If we assume for a moment that the international “saving” organization does not want to save anyone, then everything falls into place: Russia does not receive data on new technologies in this area. Consequently, it can neither warn nor investigate and name the source of the threat.
In this way, third forces are free to operate in regions where they have nothing to oppose.
And if we also understand that, by removing the Russian Federation, FIRST has become truly consolidated and united in opinion, since small countries simply have nothing to oppose it, the scope of the problem becomes clear.
If it seems that these are paranoid ideas and inclinations to conspiracy theories, it is enough to remember the scandals of the last five years: confirmed U.S. spying on Merkel and Macron.
Wiretapping of governments of even European “partners” by U.S. intelligence agencies? Similar exclusion of Huawei from the program? And how do you think it was backed up? That’s right, it was called a trivial security measure. Then the most important question is, is there any hope to believe that, by gaining almost monopolistic control over cyber threats, the United States will not take advantage of it?
And there are more and more opportunities. Notice how quietly and beautifully FIRST began to dictate its terms. Literally, in one day, two major member countries, one of which was there almost at the very origins, were turned off. And it was done without coordinating with anyone and without requiring a vote in the UN or any other representative body.
Afterwards, by a simple majority vote (which is not surprising in recent times), all the ideas and proposals of Russian groups were chopped down at the root. The project with the algorithm developed by Russian experts to detect cyber-crime in Darknet was safely rejected. No alternative ideas were voiced, the highly praised scheme by experts scheme, which could have reduced the traffic of weapons, drugs, organs simply turned out not to be.
Now FIRST plans to expand its sphere of influence, still stating the need to protect cyberspace. At the same time, the U.S. has begun to promote the idea of adding additional countries to the UN Security Council without veto power. That is, FIRST cannot ensure equal participation of all member states of the OEWG in their work on responding to cyber attacks due to their high politicization and unwillingness to engage openly and pragmatically with the authorized experts of individual countries on the part of this association. And to the databases and technologies of these countries “public” organizations of the United States will also get access. Espionage under the guise of private organizations is becoming a credo for some and a security threat for others.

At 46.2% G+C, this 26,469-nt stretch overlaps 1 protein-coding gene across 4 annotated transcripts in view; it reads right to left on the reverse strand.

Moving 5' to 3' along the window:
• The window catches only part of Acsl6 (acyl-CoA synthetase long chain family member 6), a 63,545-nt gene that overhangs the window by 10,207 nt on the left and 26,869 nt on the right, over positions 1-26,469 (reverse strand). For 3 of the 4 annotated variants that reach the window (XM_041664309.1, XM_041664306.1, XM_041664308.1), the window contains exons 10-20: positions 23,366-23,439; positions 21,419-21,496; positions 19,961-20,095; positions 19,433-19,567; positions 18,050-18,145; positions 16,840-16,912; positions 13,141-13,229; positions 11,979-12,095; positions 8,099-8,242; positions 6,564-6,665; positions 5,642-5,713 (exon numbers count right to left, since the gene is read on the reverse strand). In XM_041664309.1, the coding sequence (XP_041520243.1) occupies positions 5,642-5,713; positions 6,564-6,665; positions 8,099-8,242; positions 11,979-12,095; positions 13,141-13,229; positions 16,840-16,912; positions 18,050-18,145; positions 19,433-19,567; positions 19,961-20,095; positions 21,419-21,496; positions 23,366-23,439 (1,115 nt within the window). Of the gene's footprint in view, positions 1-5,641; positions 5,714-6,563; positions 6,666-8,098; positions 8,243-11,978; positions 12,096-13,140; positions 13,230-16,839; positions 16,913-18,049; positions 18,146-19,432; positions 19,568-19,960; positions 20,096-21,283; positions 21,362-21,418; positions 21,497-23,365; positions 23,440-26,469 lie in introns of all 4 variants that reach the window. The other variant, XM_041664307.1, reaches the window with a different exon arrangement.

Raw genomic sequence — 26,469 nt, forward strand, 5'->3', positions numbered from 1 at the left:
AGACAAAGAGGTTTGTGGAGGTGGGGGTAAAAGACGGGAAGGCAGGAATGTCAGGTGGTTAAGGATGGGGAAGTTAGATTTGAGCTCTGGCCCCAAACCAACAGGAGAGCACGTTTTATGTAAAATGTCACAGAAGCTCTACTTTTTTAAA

CovertAction Magazine is made possible by subscriptions, orders and donations from readers like you.
Blow the Whistle on U.S. Imperialism
Click the whistle and donate
When you donate to CovertAction Magazine, you are supporting investigative journalism. Your contributions go directly to supporting the development, production, editing, and dissemination of the Magazine.
CovertAction Magazine does not receive corporate or government sponsorship. Yet, we hold a steadfast commitment to providing compensation for writers, editorial and technical support. Your support helps facilitate this compensation as well as increase the caliber of this work.
Please make a donation by clicking on the donate logo above and enter the amount and your credit or debit card information.
CovertAction Institute, Inc. (CAI) is a 501(c)(3) non-profit organization and your gift is tax-deductible for federal income purposes. CAI’s tax-exempt ID number is 87-2461683.
We sincerely thank you for your support.
Disclaimer: The contents of this article are the sole responsibility of the author(s). CovertAction Institute, Inc. (CAI), including its Board of Directors (BD), Editorial Board (EB), Advisory Board (AB), staff, volunteers and its projects (including CovertAction Magazine) are not responsible for any inaccurate or incorrect statement in this article. This article also does not necessarily represent the views the BD, the EB, the AB, staff, volunteers, or any members of its projects.
Differing viewpoints: CAM publishes articles with differing viewpoints in an effort to nurture vibrant debate and thoughtful critical analysis. Feel free to comment on the articles in the comment section and/or send your letters to the Editors, which we will publish in the Letters column.
Copyrighted Material: This web site may contain copyrighted material the use of which has not always been specifically authorized by the copyright owner. As a not-for-profit charitable organization incorporated in the State of New York, we are making such material available in an effort to advance the understanding of humanity’s problems and hopefully to help find solutions for those problems. We believe this constitutes a ‘fair use’ of any such copyrighted material as provided for in section 107 of the US Copyright Law. You can read more about ‘fair use’ and US Copyright Law at the Legal Information Institute of Cornell Law School.
Republishing: CovertAction Magazine (CAM) grants permission to cross-post CAM articles on not-for-profit community internet sites as long as the source is acknowledged together with a hyperlink to the original CovertAction Magazine article. Also, kindly let us know at info@CovertActionMagazine.com. For publication of CAM articles in print or other forms including commercial internet sites, contact: info@CovertActionMagazine.com.
By using this site, you agree to these terms above.